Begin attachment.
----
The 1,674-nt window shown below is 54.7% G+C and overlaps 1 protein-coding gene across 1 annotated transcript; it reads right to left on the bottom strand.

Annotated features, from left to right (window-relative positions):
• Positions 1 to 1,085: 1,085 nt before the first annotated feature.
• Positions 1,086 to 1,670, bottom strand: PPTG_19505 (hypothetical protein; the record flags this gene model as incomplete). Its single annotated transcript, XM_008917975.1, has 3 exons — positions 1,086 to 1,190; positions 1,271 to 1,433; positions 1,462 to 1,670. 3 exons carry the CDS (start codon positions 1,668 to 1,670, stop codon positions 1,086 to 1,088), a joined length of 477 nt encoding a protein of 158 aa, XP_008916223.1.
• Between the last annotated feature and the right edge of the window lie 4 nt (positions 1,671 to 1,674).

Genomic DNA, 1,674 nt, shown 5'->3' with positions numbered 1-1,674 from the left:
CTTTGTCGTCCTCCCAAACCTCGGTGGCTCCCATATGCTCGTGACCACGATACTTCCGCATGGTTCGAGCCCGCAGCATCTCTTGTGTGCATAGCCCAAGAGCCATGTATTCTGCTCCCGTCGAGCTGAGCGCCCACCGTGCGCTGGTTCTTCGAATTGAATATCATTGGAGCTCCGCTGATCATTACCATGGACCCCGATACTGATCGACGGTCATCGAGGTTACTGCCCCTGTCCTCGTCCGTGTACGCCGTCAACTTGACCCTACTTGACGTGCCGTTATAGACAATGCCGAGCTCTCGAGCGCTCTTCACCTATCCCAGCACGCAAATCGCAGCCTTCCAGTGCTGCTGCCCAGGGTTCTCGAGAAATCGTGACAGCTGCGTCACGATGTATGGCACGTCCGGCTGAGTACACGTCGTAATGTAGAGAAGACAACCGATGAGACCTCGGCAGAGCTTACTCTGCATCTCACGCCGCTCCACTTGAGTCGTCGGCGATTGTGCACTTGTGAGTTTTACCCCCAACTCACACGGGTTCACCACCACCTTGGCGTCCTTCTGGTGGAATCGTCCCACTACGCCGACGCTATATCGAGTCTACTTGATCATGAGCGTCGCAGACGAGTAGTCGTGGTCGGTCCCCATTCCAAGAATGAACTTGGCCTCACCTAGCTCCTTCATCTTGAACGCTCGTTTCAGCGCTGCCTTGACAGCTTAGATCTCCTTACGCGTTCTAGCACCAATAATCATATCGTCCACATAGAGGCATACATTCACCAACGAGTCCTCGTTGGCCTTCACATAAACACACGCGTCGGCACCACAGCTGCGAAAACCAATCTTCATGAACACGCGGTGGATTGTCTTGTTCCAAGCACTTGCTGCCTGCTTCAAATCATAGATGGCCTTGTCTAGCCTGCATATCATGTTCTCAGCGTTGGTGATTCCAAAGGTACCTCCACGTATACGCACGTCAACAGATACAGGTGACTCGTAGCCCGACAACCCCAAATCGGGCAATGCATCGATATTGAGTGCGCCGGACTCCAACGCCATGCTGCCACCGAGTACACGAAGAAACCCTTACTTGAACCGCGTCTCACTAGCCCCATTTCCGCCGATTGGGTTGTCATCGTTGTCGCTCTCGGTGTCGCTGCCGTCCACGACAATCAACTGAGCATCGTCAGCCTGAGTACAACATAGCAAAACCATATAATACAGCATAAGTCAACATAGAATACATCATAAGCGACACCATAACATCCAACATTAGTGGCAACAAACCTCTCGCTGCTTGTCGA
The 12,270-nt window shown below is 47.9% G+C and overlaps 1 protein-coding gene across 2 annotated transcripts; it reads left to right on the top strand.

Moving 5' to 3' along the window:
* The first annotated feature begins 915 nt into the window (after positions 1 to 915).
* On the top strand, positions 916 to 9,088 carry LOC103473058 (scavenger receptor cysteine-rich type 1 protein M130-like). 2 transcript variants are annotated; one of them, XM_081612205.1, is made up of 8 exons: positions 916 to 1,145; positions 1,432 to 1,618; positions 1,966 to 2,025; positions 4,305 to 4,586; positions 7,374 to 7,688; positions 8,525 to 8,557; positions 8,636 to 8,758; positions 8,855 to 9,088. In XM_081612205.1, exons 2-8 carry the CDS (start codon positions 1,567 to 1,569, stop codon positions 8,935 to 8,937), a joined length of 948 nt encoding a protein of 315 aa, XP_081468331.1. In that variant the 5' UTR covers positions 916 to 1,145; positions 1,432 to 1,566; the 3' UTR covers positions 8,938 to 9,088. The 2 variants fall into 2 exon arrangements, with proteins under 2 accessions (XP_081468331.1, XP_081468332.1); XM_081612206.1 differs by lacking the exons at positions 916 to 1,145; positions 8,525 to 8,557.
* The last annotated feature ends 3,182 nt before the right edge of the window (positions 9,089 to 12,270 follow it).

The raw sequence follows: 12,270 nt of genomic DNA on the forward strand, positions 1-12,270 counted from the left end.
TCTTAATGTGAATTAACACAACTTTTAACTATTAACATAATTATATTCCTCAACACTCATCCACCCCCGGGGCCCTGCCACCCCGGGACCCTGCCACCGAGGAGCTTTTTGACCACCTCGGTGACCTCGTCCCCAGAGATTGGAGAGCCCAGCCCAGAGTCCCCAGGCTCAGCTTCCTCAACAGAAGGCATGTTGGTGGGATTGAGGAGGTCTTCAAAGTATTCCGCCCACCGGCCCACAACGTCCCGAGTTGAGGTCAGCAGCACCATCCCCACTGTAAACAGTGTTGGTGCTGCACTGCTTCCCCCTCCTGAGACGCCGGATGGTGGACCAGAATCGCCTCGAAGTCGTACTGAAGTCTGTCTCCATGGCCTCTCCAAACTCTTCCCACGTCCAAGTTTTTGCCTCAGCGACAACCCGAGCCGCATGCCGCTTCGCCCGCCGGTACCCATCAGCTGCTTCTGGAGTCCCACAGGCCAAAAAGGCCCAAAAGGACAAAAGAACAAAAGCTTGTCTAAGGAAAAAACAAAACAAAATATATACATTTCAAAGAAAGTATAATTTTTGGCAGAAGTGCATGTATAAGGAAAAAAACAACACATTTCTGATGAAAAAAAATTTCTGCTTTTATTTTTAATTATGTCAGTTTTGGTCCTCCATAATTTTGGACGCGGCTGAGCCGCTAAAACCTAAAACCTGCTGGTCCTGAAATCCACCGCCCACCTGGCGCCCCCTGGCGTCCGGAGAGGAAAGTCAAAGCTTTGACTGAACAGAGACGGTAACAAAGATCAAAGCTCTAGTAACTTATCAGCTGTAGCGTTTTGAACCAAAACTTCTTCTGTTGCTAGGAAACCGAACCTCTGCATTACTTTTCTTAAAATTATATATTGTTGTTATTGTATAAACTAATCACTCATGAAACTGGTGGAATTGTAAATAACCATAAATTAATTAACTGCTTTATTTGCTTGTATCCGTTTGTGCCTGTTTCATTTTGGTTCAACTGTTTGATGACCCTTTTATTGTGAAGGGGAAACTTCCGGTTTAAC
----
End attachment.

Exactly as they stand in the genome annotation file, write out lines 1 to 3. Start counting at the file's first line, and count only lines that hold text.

The 1,674-nt window shown below is 54.7% G+C and overlaps 1 protein-coding gene across 1 annotated transcript; it reads right to left on the bottom strand.

Annotated features, from left to right (window-relative positions):
• Positions 1 to 1,085: 1,085 nt before the first annotated feature.